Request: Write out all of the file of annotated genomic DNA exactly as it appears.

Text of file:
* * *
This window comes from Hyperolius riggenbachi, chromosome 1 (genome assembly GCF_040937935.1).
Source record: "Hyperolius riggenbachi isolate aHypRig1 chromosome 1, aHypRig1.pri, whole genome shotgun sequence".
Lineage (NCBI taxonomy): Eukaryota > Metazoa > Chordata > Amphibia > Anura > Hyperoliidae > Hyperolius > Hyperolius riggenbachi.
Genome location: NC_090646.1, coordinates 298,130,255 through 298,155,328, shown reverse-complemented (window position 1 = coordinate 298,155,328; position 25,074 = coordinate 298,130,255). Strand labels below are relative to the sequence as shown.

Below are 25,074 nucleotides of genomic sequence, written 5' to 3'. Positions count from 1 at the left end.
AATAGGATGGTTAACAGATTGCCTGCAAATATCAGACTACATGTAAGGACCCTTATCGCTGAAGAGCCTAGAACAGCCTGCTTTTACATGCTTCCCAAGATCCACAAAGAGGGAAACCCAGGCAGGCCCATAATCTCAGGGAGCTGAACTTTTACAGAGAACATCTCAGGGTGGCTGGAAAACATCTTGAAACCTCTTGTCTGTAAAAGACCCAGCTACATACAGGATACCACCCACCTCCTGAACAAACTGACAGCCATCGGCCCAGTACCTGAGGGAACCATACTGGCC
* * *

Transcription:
This window comes from Hyperolius riggenbachi, chromosome 1 (genome assembly GCF_040937935.1).
Source record: "Hyperolius riggenbachi isolate aHypRig1 chromosome 1, aHypRig1.pri, whole genome shotgun sequence".
Lineage (NCBI taxonomy): Eukaryota > Metazoa > Chordata > Amphibia > Anura > Hyperoliidae > Hyperolius > Hyperolius riggenbachi.
Genome location: NC_090646.1, coordinates 298,130,255 through 298,155,328, shown reverse-complemented (window position 1 = coordinate 298,155,328; position 25,074 = coordinate 298,130,255). Strand labels below are relative to the sequence as shown.

Below are 25,074 nucleotides of genomic sequence, written 5' to 3'. Positions count from 1 at the left end.
AATAGGATGGTTAACAGATTGCCTGCAAATATCAGACTACATGTAAGGACCCTTATCGCTGAAGAGCCTAGAACAGCCTGCTTTTACATGCTTCCCAAGATCCACAAAGAGGGAAACCCAGGCAGGCCCATAATCTCAGGGAGCTGAACTTTTACAGAGAACATCTCAGGGTGGCTGGAAAACATCTTGAAACCTCTTGTCTGTAAAAGACCCAGCTACATACAGGATACCACCCACCTCCTGAACAAACTGACAGCCATCGGCCCAGTACCTGAGGGAACCATACTGGCC